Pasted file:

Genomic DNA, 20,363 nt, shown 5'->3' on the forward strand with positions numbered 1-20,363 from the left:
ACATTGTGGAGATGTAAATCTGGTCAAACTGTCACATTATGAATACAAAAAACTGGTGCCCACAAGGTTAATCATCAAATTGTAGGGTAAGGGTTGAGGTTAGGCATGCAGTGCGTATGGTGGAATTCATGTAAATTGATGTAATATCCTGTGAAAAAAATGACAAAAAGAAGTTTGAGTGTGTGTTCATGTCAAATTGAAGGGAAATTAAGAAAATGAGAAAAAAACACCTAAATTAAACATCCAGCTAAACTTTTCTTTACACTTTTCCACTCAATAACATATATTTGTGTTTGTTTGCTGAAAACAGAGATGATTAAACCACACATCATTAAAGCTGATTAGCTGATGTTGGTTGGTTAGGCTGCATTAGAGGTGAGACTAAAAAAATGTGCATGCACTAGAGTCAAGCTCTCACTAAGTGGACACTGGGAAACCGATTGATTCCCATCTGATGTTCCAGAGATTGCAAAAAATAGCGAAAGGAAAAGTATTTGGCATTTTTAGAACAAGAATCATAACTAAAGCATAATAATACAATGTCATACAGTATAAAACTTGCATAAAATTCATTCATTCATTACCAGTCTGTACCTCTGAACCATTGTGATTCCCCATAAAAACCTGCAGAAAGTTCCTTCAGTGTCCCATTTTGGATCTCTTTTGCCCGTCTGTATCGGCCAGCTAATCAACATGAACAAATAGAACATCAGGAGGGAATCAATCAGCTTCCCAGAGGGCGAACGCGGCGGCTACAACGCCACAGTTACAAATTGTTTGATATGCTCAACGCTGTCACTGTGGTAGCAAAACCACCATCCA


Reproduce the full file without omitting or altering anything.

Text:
Genomic DNA, 20,363 nt, shown 5'->3' on the forward strand with positions numbered 1-20,363 from the left:
ACATTGTGGAGATGTAAATCTGGTCAAACTGTCACATTATGAATACAAAAAACTGGTGCCCACAAGGTTAATCATCAAATTGTAGGGTAAGGGTTGAGGTTAGGCATGCAGTGCGTATGGTGGAATTCATGTAAATTGATGTAATATCCTGTGAAAAAAATGACAAAAAGAAGTTTGAGTGTGTGTTCATGTCAAATTGAAGGGAAATTAAGAAAATGAGAAAAAAACACCTAAATTAAACATCCAGCTAAACTTTTCTTTACACTTTTCCACTCAATAACATATATTTGTGTTTGTTTGCTGAAAACAGAGATGATTAAACCACACATCATTAAAGCTGATTAGCTGATGTTGGTTGGTTAGGCTGCATTAGAGGTGAGACTAAAAAAATGTGCATGCACTAGAGTCAAGCTCTCACTAAGTGGACACTGGGAAACCGATTGATTCCCATCTGATGTTCCAGAGATTGCAAAAAATAGCGAAAGGAAAAGTATTTGGCATTTTTAGAACAAGAATCATAACTAAAGCATAATAATACAATGTCATACAGTATAAAACTTGCATAAAATTCATTCATTCATTACCAGTCTGTACCTCTGAACCATTGTGATTCCCCATAAAAACCTGCAGAAAGTTCCTTCAGTGTCCCATTTTGGATCTCTTTTGCCCGTCTGTATCGGCCAGCTAATCAACATGAACAAATAGAACATCAGGAGGGAATCAATCAGCTTCCCAGAGGGCGAACGCGGCGGCTACAACGCCACAGTTACAAATTGTTTGATATGCTCAACGCTGTCACTGTGGTAGCAAAACCACCATCCA